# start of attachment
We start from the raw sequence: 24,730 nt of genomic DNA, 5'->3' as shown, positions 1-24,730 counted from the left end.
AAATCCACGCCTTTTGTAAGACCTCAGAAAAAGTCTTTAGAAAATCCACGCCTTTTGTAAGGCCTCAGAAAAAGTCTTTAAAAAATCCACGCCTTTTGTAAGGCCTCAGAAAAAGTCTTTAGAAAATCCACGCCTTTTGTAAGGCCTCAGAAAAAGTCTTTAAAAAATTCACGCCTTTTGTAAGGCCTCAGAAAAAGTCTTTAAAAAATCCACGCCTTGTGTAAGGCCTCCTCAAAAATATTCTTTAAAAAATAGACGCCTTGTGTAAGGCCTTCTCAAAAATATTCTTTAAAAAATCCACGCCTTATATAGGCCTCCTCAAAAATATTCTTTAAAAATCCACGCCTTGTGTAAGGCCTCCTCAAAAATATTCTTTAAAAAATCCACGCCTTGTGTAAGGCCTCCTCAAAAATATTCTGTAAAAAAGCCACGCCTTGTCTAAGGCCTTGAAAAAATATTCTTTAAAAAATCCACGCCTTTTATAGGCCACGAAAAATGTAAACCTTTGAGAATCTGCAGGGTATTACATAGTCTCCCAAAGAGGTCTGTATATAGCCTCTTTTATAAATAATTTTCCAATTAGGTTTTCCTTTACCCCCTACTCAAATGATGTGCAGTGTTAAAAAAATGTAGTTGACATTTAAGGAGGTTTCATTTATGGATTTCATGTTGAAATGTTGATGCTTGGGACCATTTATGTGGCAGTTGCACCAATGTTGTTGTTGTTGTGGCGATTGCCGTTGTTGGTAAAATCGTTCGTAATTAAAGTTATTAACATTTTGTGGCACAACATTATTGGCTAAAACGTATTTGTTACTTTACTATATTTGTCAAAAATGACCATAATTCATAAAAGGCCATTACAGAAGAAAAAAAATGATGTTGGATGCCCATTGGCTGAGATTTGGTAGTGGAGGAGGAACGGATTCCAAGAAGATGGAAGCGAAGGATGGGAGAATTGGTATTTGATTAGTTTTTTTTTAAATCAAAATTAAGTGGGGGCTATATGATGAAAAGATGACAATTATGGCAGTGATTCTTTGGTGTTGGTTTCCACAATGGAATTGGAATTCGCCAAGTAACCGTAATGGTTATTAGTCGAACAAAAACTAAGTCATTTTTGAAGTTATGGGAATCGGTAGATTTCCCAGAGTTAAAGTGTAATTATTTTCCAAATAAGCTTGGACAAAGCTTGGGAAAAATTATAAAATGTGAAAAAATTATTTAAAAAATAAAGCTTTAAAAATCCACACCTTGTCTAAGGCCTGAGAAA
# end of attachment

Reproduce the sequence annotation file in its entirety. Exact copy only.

We start from the raw sequence: 24,730 nt of genomic DNA, 5'->3' as shown, positions 1-24,730 counted from the left end.
AAATCCACGCCTTTTGTAAGACCTCAGAAAAAGTCTTTAGAAAATCCACGCCTTTTGTAAGGCCTCAGAAAAAGTCTTTAAAAAATCCACGCCTTTTGTAAGGCCTCAGAAAAAGTCTTTAGAAAATCCACGCCTTTTGTAAGGCCTCAGAAAAAGTCTTTAAAAAATTCACGCCTTTTGTAAGGCCTCAGAAAAAGTCTTTAAAAAATCCACGCCTTGTGTAAGGCCTCCTCAAAAATATTCTTTAAAAAATAGACGCCTTGTGTAAGGCCTTCTCAAAAATATTCTTTAAAAAATCCACGCCTTATATAGGCCTCCTCAAAAATATTCTTTAAAAATCCACGCCTTGTGTAAGGCCTCCTCAAAAATATTCTTTAAAAAATCCACGCCTTGTGTAAGGCCTCCTCAAAAATATTCTGTAAAAAAGCCACGCCTTGTCTAAGGCCTTGAAAAAATATTCTTTAAAAAATCCACGCCTTTTATAGGCCACGAAAAATGTAAACCTTTGAGAATCTGCAGGGTATTACATAGTCTCCCAAAGAGGTCTGTATATAGCCTCTTTTATAAATAATTTTCCAATTAGGTTTTCCTTTACCCCCTACTCAAATGATGTGCAGTGTTAAAAAAATGTAGTTGACATTTAAGGAGGTTTCATTTATGGATTTCATGTTGAAATGTTGATGCTTGGGACCATTTATGTGGCAGTTGCACCAATGTTGTTGTTGTTGTGGCGATTGCCGTTGTTGGTAAAATCGTTCGTAATTAAAGTTATTAACATTTTGTGGCACAACATTATTGGCTAAAACGTATTTGTTACTTTACTATATTTGTCAAAAATGACCATAATTCATAAAAGGCCATTACAGAAGAAAAAAAATGATGTTGGATGCCCATTGGCTGAGATTTGGTAGTGGAGGAGGAACGGATTCCAAGAAGATGGAAGCGAAGGATGGGAGAATTGGTATTTGATTAGTTTTTTTTTAAATCAAAATTAAGTGGGGGCTATATGATGAAAAGATGACAATTATGGCAGTGATTCTTTGGTGTTGGTTTCCACAATGGAATTGGAATTCGCCAAGTAACCGTAATGGTTATTAGTCGAACAAAAACTAAGTCATTTTTGAAGTTATGGGAATCGGTAGATTTCCCAGAGTTAAAGTGTAATTATTTTCCAAATAAGCTTGGACAAAGCTTGGGAAAAATTATAAAATGTGAAAAAATTATTTAAAAAATAAAGCTTTAAAAATCCACACCTTGTCTAAGGCCTGAGAAA